Co-hosts Finland will look to retain their men’s world title when the 2023 IIHF Ice Hockey World Championship begins in Tampere and Riga, Latvia, from 12–28 May.
The Leijonat (Lions) did the rare Olympic Games–World Championship double last season, and the reigning world and Olympic champions will seek to hold off challenges from all sides once again.
National Hockey League (NHL) players are eligible to play in the World Championship as long as their NHL franchise is no longer involved in the Stanley Cup playoffs, and those players could well make the difference again this year.
Teams and players to watch at the 2023 Men’s IIHF World Championship
Group A will play at the Nokia Arena in Tampere, which was only opened in November 2021 and also served as a host venue for last year’s World Championships. That indoor stadium holds over 13,000 people and is the main arena for the championships, also holding two quarter-finals, both semi-finals, and both medal games. In Group A are Austria, Denmark, hosts Finland, France, Germany, Hungary, Sweden, and the United States.
Group B, meanwhile, will be based in Riga at the Arena Riga, a stadium well used to hosting the IIHF World Championships having done so in 2006 and again in 2021. Some 14,500 spectators can fit in the arena, which will host Group B games along with two quarter-finals. The teams in Group B are Canada, Czechia, Kazakhstan, hosts Latvia, Norway, Slovakia, Slovenia, and Switzerland.
Finland, Sweden, and the United States are the front-runners to qualify from Group A, with Germany and Denmark likely contesting the fourth spot between them.
While the Finns are defending champions, they will be without Patrik Laine, the Columbus Blue Jackets forward who suffered an injury towards the end of the NHL season and has opted out of the world championships to focus on recovery. Meanwhile, veteran forward Valtteri Filppula, who captained Finland to double gold last year, has not been selected for this year’s team. They will instead rely on the Colorado Avalanche forward Mikko Rantanen as one of the side’s strongest players this year.
On Team Sweden, the Anaheim Ducks’ Jakob Silfverberg – a Sochi 2014 Olympic silver medallist – is the most experienced head with an NHL background on the team’s extended 27-man preliminary list. Other NHLers include Rasmus Sandin and 21-year-old hotshot winger Lucas Raymond.
The United States have named a team mostly centred on players in the minor American Hockey League as well as college teams, with two-time Stanley Cup winner Nick Bonino the most experienced name on the squad. With yet another inexperienced and experimental squad, the Americans’ gold-medal drought might continue. They haven’t won World gold since clinching Olympic gold in 1960 that doubled as the world title. Indeed, they haven’t even reached the gold-medal game at a Worlds since then, although they did win bronze in 1996, 2004, 2013, 2015, 2018, and 2021.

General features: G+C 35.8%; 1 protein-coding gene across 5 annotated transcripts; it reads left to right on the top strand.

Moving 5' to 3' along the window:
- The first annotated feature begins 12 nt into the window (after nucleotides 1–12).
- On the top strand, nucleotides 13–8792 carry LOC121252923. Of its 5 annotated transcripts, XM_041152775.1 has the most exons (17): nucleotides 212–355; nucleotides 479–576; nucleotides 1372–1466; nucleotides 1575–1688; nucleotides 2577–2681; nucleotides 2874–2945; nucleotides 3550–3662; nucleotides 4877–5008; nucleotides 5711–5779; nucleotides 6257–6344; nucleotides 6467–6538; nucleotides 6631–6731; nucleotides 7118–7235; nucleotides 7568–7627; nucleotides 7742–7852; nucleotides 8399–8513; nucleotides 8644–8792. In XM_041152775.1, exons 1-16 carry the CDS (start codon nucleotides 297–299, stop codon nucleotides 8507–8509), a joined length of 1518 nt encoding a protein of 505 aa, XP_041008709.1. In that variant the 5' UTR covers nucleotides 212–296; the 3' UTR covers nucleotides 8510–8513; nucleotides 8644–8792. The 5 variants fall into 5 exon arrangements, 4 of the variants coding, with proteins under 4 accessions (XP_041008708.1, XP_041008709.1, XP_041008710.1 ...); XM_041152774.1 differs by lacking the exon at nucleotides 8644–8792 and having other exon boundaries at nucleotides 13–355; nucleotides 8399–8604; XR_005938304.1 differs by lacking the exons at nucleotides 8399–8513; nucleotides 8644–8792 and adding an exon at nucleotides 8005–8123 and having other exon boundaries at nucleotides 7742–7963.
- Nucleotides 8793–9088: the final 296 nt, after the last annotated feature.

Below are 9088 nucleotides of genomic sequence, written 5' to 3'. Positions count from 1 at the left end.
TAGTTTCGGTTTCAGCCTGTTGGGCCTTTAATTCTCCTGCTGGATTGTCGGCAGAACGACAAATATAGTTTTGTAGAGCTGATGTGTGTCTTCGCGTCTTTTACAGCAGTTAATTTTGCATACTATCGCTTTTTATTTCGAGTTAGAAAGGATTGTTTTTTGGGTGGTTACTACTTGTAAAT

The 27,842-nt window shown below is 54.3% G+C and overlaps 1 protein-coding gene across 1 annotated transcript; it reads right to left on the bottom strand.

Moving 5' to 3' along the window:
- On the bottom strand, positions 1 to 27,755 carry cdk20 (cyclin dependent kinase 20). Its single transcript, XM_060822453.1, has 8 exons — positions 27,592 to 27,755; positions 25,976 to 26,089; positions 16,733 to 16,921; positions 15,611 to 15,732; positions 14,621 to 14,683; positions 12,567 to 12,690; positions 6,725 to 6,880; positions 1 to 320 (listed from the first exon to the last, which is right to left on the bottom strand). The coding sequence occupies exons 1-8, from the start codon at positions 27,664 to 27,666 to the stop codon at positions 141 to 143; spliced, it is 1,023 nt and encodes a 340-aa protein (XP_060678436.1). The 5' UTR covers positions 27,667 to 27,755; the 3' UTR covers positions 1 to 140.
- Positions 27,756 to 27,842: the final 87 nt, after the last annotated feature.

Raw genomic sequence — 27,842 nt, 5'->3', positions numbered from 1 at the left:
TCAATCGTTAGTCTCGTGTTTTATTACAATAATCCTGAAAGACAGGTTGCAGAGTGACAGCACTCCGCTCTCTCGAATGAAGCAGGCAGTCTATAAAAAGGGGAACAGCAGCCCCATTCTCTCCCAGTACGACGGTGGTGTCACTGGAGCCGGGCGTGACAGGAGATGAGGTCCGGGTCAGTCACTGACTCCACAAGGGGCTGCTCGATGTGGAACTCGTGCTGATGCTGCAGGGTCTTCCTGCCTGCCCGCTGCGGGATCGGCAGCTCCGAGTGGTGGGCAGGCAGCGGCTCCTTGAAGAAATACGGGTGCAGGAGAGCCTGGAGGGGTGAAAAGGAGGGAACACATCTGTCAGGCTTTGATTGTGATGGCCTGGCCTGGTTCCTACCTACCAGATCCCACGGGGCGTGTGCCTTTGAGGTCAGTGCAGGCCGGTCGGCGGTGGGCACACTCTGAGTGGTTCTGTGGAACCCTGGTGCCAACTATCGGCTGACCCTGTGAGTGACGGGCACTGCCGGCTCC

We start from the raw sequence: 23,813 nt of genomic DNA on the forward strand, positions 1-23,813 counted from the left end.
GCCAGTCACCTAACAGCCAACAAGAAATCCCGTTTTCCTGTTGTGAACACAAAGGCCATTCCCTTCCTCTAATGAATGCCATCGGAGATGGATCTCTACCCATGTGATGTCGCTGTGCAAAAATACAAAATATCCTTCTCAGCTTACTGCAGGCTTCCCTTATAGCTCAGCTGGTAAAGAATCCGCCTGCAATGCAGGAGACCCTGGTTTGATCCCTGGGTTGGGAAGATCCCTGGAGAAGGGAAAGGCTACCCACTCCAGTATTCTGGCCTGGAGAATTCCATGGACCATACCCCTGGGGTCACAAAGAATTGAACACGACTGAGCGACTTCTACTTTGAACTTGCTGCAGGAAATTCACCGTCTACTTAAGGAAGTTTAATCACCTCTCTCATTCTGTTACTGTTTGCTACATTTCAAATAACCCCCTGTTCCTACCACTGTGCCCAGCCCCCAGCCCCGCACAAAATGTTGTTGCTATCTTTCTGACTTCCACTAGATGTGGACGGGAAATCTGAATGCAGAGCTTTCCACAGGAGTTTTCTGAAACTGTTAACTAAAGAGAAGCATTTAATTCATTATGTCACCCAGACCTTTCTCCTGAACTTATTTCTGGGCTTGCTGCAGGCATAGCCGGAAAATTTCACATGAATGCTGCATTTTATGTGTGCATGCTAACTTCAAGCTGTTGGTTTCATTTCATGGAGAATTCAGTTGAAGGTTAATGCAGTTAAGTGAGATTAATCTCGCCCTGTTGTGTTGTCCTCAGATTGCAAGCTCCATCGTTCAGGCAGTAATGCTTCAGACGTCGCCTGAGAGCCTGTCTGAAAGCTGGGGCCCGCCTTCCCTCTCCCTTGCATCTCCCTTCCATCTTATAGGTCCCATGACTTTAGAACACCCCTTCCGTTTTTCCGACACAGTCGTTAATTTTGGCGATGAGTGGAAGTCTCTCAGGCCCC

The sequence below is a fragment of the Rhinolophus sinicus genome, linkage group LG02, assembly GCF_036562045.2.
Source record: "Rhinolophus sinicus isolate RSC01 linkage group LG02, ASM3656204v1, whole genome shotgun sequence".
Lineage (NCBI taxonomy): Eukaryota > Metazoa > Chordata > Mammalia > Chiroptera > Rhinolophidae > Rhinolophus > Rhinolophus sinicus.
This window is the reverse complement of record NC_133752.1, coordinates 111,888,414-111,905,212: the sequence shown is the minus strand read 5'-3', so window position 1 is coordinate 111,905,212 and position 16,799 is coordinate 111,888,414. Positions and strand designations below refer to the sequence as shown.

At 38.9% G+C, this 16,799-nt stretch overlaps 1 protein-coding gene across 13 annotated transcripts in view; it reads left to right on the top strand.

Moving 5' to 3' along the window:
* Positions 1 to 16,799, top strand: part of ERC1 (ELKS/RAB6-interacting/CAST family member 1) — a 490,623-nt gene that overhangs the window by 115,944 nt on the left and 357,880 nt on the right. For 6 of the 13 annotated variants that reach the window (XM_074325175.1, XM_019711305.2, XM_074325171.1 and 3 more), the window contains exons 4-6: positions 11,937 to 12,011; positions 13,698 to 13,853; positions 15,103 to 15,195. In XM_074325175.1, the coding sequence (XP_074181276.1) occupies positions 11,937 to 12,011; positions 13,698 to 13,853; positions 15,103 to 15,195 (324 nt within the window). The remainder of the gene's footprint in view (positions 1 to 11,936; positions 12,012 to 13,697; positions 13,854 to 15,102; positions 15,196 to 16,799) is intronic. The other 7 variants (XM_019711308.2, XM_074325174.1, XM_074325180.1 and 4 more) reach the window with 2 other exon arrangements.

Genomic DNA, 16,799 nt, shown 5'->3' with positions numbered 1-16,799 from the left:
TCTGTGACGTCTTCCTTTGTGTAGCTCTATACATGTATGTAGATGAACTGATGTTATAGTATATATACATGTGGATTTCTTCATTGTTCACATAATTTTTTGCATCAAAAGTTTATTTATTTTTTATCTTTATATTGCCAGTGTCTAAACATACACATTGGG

Over in Group B, Canada are the favourites to win the group, even with a relatively young squad. An exception to that is the 34-year-old Milan Lucic, in line to make his World Championship debut for the Canadians.
Tyler Toffoli, who scored a personal-best 34 goals in the NHL this season, will help lead the front three. The 31-year-old Calgary Flames winger should help provide some experience, having won World gold in 2015. Additionally, World Junior Championship gold medallist Adam Fantilli – projected to be drafted second overall in this year’s NHL Draft – is in the squad and could raise his own stock even higher. In defence, Canada will rely on 34-year-old Brad Hunt to bring his know-how to the ice.
Czechia, Slovakia, and Switzerland all pose significant threats to the Canadians in this group. The Czechs have both Filip Chytil (22 goals for the New York Rangers) and Dominik Kubalik (20 goals for the Detroit Red Wings) among their forward group to provide the firepower. There is bad news for Slovakia however, as the breakout star from Beijing 2022 Juraj Slafkovsky has been excluded from the side after failing to recover from an injury sustained in January while playing for the Montreal Canadiens. Switzerland’s Nino Niederreiter is perhaps the most recognizable NHL name on a roster full of experience, mostly playing in the Swiss league.
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